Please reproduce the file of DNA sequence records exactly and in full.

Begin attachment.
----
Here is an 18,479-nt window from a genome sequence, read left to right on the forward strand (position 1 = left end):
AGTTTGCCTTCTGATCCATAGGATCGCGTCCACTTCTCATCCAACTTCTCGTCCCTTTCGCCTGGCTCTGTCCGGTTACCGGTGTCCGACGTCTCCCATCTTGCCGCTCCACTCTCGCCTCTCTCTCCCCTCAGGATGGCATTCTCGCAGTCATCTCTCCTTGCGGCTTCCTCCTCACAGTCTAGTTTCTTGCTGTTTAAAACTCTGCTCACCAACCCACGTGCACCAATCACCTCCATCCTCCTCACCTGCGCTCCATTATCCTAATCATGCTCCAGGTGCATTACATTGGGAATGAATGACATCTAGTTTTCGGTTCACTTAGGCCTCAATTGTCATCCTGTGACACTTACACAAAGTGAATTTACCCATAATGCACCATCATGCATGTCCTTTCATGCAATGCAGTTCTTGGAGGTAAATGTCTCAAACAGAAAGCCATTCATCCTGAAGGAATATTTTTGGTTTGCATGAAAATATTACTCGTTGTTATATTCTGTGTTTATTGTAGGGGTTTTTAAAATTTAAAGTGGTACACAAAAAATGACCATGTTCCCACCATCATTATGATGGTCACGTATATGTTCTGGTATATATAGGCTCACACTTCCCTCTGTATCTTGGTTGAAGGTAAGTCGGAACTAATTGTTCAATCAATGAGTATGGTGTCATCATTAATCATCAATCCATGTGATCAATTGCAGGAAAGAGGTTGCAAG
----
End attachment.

Here is an 18,479-nt window from a genome sequence, read left to right on the forward strand (position 1 = left end):
AGTTTGCCTTCTGATCCATAGGATCGCGTCCACTTCTCATCCAACTTCTCGTCCCTTTCGCCTGGCTCTGTCCGGTTACCGGTGTCCGACGTCTCCCATCTTGCCGCTCCACTCTCGCCTCTCTCTCCCCTCAGGATGGCATTCTCGCAGTCATCTCTCCTTGCGGCTTCCTCCTCACAGTCTAGTTTCTTGCTGTTTAAAACTCTGCTCACCAACCCACGTGCACCAATCACCTCCATCCTCCTCACCTGCGCTCCATTATCCTAATCATGCTCCAGGTGCATTACATTGGGAATGAATGACATCTAGTTTTCGGTTCACTTAGGCCTCAATTGTCATCCTGTGACACTTACACAAAGTGAATTTACCCATAATGCACCATCATGCATGTCCTTTCATGCAATGCAGTTCTTGGAGGTAAATGTCTCAAACAGAAAGCCATTCATCCTGAAGGAATATTTTTGGTTTGCATGAAAATATTACTCGTTGTTATATTCTGTGTTTATTGTAGGGGTTTTTAAAATTTAAAGTGGTACACAAAAAATGACCATGTTCCCACCATCATTATGATGGTCACGTATATGTTCTGGTATATATAGGCTCACACTTCCCTCTGTATCTTGGTTGAAGGTAAGTCGGAACTAATTGTTCAATCAATGAGTATGGTGTCATCATTAATCATCAATCCATGTGATCAATTGCAGGAAAGAGGTTGCAAG